As the ever-interesting potentials of a new year begin, it might be a good time to rethink habituation as a functional approach to politics. Nowhere is this soul train to misery more evident than among Asheville’s progressives.
Mr. Webster offers clarity through his definition of liberalism: “Willing to respect or accept behavior or opinions different from one’s own; open to new ideas.” Progressives aren’t liberal anymore — they simply want their way.
Wanting what we want, when, where and how we want it, flags addiction. That affliction, regardless of what one is addicted to, comes packaged with three partners — denial, anger and depression. Today’s progressive movement is inconveniently mired in all three.
Regrettably, it’s not possible to get to good places through bad means. As the world grows crazier and more dangerous, habit will, of necessity, give way to a more authentic version of liberalism open to new or different thinking.
Don’t be afraid, Asheville. In contrast to left-leaning propaganda, your conservative opposition is rarely dull, ignorant, indifferent or rich. As with all political movements, there are notable exceptions, but most right-thinking folks operate out of the root word of conservativism: Conserve [v. kuh n-surv] to use or manage wisely; preserve; save.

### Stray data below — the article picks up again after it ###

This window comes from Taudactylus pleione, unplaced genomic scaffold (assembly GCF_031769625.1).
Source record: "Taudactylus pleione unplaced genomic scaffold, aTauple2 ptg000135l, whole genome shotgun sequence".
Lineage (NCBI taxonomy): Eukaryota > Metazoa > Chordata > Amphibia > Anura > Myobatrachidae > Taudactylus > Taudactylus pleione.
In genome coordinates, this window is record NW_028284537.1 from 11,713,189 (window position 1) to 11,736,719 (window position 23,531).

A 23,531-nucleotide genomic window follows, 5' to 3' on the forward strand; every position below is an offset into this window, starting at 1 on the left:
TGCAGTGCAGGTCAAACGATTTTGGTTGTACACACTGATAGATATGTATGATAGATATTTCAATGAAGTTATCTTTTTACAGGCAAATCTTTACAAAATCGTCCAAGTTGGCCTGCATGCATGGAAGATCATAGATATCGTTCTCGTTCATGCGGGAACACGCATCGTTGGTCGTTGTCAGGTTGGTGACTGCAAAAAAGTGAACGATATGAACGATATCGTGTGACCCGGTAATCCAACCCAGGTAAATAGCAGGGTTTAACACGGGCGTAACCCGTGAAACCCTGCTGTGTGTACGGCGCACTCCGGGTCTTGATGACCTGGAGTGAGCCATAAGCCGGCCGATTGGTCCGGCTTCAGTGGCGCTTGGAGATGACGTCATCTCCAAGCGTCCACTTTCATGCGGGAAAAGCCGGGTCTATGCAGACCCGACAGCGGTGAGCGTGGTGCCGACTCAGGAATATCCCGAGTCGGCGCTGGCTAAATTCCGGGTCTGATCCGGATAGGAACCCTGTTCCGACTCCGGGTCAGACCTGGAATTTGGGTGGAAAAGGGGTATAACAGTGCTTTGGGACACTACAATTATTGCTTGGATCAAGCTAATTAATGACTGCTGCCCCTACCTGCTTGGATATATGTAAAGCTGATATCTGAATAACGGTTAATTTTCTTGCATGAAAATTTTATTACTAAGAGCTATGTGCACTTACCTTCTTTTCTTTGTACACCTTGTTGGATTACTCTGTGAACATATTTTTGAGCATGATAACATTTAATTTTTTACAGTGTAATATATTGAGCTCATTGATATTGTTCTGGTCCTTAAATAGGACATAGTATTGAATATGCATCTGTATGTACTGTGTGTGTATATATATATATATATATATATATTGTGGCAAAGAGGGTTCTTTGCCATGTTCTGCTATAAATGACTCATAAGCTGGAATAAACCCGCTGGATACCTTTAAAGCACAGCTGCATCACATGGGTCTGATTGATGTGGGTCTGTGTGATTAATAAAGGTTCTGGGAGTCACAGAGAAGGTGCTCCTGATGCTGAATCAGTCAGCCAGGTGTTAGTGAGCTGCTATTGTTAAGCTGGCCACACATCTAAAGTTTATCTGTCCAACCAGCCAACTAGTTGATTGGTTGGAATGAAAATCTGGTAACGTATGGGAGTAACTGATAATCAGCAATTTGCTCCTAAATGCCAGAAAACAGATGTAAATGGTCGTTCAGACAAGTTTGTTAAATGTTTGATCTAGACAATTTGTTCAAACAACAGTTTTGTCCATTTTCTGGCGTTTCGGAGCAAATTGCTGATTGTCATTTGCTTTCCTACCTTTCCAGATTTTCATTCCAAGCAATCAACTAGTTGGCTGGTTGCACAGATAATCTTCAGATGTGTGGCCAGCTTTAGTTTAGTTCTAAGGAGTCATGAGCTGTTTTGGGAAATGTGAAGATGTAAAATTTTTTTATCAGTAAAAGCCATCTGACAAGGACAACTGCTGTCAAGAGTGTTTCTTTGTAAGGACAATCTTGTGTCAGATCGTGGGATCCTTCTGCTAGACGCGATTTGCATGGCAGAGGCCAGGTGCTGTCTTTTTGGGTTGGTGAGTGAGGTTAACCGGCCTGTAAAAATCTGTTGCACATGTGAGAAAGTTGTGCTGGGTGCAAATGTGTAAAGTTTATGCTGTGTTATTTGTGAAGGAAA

It’s revealing that Asheville’s progressive community literally cringes at diversity of thought exposures found in conservative thinking. Don’t believe it? Ask the diversity-loving administrators at UNC Asheville and A-B Tech how many conservative faculty members they have. Ask yourself why a diversity-loving city like ours would have a 7-0 locked-in blue City Council. Finally, when’s the last time you heard of a local progressive political group suggesting a debate between opposing sides? This “good guys/bad guys” approach to politics is not remotely up the challenges of a 21st century world.
Contrary to the two-headed coin most mainstream outlets use to secure the liberal view, a simple penny reveals there are always two sides. Anyone believing that only their angle of view matters is naïve and dangerous.
It’s easy to see why conservatism is not the winner in today’s political popularity contest. In contrast to the left’s “any way you like it” seductions promising the downhill run, conservatism is hard. It commands the energy, courage and perseverance of an uphill climb. We get it that most things in life that are good are also hard.
Open-minded versus addicted progressives still receptive to new ideas might consider a simple truism. Mental masturbation has as much productive connection to reason as coyotes have to newborn winter calves. Culturists who get that distinction are needed more than ever — on both sides of the coin.
— Carl Mumpower